Last January, 18-year-old Dave Nicholson signed a contract with the Baltimore Orioles and received $105,000 for the effort. He thus became one of the best-endowed "bonus babies" in the history of baseball. The Orioles sent him to a Class B league in North Carolina, and this is a report on his progress:
On one hot and blowy day in Wilson, North Carolina recently the wealthiest boy in town sat in the restaurant just across from the railroad station and gazed glumly into his frosted lemonade. His big, square face was slack and his enormous fingers curled limply around the glass. From a jukebox far back in the restaurant came the soft suggestion that he had the whole world in his hands, but Dave Nicholson was looking more like someone who carried it on his shoulders.
For one thing, he was suffering his first professional batting slump. He was playing for the Class B Wilson Tobs and was striking out all over the Carolina League. He was 0 for 15 now and his average was down to .230. He hadn't hit a home run in a week. On top of this, his girl had gone back to St. Louis after a four-day visit, his weight had dropped from 224 to 204 pounds since coming to Wilson, he had seen all three movies in town, and the night before he had lost four dollars playing blackjack on the long bus ride from Danville.
The four dollars was the least of his worries. On top of his $105,000 in January, he had collected two 1958 Pontiacs. One was for his father and the other, a red one, was parked out front.
July 13, 1958
"I can't hit anything," Nicholson complained, sunk deep in teen-age depression. "I'll foul off a couple. Then they'll get one by me. My luck's gone."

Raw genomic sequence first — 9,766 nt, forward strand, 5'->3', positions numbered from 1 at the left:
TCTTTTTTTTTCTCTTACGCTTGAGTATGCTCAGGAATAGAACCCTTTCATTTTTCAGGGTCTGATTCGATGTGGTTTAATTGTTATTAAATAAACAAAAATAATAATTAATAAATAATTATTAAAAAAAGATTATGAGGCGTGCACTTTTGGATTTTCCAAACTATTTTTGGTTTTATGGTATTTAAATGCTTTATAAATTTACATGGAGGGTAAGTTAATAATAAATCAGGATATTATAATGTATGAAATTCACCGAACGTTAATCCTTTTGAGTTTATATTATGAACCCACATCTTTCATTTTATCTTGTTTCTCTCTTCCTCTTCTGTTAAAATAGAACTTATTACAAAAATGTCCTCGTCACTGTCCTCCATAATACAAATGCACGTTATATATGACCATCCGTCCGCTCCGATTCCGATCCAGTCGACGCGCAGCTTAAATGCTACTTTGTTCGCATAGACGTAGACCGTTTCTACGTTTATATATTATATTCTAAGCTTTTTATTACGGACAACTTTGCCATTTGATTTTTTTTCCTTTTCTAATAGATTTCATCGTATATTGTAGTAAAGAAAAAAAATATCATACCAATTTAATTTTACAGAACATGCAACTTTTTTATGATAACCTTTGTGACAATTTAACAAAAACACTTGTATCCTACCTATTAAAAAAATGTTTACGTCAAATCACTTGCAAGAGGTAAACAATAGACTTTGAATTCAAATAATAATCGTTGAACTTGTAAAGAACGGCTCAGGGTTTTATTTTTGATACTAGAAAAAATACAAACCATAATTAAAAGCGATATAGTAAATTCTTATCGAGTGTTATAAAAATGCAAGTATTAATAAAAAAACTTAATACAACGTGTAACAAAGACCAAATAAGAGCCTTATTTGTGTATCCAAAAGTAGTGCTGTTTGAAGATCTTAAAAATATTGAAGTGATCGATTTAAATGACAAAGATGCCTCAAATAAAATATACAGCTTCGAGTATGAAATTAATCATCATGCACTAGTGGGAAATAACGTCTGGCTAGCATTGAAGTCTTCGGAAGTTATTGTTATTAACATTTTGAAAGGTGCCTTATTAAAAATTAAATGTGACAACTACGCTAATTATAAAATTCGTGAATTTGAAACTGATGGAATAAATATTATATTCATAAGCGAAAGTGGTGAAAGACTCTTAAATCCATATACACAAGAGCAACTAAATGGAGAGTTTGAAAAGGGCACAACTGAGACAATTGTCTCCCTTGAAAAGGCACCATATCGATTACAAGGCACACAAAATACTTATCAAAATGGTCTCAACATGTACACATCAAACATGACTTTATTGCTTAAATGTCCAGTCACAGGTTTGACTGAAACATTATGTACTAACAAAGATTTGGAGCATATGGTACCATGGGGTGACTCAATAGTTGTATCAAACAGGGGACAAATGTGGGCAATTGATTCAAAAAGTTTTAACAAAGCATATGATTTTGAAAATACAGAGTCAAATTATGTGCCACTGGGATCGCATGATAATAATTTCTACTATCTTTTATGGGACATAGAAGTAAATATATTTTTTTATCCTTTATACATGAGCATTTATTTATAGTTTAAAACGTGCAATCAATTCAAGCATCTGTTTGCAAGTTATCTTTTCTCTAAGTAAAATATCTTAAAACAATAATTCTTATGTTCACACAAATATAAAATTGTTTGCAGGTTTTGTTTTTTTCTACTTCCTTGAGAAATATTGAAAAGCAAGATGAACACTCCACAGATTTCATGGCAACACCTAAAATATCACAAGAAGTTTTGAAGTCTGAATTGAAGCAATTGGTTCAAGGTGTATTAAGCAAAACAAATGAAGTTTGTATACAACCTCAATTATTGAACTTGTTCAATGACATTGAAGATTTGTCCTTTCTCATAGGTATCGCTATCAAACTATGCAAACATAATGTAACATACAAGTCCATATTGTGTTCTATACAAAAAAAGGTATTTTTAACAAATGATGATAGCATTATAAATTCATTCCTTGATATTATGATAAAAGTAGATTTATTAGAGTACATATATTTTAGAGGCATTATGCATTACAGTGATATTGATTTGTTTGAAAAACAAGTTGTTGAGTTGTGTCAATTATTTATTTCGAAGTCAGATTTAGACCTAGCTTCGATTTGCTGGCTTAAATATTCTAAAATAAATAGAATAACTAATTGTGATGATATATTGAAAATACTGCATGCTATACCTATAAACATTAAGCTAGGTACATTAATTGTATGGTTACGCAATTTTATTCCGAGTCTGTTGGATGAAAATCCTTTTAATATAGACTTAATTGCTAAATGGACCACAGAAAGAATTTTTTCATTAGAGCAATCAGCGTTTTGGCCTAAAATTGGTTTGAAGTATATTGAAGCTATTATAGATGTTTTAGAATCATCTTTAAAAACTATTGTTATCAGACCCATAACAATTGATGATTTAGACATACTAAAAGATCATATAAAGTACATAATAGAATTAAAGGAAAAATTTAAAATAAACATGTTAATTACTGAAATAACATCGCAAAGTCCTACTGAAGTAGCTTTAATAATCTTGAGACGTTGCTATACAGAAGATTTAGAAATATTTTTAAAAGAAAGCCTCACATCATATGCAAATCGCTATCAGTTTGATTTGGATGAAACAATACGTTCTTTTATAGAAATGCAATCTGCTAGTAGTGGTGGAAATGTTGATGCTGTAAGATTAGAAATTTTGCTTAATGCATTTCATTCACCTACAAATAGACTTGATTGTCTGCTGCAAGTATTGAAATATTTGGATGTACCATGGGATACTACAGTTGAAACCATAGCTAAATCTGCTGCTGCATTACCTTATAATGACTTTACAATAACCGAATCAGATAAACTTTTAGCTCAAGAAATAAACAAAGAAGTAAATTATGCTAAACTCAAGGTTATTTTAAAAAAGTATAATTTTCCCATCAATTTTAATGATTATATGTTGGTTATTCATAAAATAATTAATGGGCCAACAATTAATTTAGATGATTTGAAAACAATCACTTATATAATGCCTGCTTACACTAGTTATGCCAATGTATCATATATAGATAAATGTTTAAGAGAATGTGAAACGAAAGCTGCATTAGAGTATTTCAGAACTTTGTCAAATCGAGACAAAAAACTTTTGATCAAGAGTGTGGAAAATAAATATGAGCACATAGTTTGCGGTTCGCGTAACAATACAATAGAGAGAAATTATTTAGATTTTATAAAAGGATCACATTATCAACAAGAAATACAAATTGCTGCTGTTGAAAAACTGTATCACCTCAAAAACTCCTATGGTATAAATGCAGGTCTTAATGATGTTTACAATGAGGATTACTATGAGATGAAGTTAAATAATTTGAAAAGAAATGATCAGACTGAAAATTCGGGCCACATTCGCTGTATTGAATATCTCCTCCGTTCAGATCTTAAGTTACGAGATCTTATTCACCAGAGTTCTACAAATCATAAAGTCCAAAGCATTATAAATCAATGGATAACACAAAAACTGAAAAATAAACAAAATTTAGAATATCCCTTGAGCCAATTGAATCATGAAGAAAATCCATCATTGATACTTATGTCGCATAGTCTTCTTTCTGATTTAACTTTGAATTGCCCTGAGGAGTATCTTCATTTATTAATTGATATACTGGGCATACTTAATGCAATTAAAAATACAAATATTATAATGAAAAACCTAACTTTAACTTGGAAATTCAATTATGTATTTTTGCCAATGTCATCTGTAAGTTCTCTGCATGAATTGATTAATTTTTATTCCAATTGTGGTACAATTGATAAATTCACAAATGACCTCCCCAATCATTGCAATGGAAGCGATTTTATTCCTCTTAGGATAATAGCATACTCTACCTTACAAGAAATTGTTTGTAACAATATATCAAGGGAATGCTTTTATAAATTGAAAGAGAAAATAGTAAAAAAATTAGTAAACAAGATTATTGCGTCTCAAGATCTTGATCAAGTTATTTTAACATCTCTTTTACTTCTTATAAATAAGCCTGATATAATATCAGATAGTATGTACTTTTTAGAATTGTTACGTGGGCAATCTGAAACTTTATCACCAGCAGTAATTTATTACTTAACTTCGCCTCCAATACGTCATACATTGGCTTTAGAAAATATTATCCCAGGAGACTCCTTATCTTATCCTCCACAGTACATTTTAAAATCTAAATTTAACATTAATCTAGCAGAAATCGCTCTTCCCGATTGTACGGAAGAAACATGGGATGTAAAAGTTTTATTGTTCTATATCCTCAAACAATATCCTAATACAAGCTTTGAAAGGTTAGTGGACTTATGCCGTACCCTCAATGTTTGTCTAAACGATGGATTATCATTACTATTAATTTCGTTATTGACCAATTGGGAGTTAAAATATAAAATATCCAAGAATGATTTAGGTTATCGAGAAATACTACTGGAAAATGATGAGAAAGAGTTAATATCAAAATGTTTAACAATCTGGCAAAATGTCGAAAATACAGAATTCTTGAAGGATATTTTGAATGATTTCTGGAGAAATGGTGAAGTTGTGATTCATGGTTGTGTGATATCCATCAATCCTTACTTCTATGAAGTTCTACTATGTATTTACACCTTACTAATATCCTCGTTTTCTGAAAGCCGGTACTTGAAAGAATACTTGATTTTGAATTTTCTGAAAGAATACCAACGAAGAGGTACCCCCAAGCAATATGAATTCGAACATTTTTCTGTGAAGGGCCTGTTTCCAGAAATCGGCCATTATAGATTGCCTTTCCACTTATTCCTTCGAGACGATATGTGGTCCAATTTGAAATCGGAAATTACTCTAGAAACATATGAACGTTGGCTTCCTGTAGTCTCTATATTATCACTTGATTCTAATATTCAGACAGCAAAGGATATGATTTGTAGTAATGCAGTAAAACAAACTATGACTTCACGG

The night before, his manager had confided: "Nick'll be in the majors. I give him three-four years. He was scouted and we know what he can do. He can hit. He can field. He can throw. He can run. We put a stop watch on him the other day and he got to first base in 3.6 seconds. Mantle can only do a shade better than that."
Nicholson peered into his drink and slowly set the ice tinkling. "I got a letter from my mom today. She was mad because I didn't get home for a funeral. I couldn't do that. There wasn't any way I could get there. I wanted to, sure. But how could I? We only got three outfielders. Besides, my girl and her family had already started driving here from St. Louis." A brief pause. "I'd like to get married. Frank Zupo, he's the guy who hit that home run last night, he's married. Guess how old his wife is? She's 17."
His general manager's southern voice had chirped through the telephone: "The whole team's down, we can't beat nobody. But Nick'll come around. Baltimore sent him down here so he could find himself. He'll do it."
Nicholson raised his big, bare arm and languidly drained the lemonade glass. "I opened the season with Knoxville. That was great. The bus they had didn't break down. The one they got here, something's always wrong with it. It was the generator last night. Before that the muffler fell off. Before that the axle broke. Everything's wrong down here. The lights are so lousy you can hardly see the ball. And the outfield's no good either. A ball bounces around like a football."
Then there had been that young teammate, in the dark and musty dressing room, smiling although the Tobs had lost again: "Nick got an awful lot of money. It's a good thing he's a good guy. But he's going to be great. He never hit a 535-foot home run like they say he did. But you shoulda seen the one he hit down in Winston-Salem. Boy, he can hit that ball hard."
Nicholson sat there, blinking and cornered, fully aware of the confidence people had in him, fully aware after a few moments that there wasn't much else he could complain about. So he smiled, glanced at the watch on his ample left wrist and slipped toward the edge of the booth. "Come on. I'll give you a ride around town. There's nothing better to do."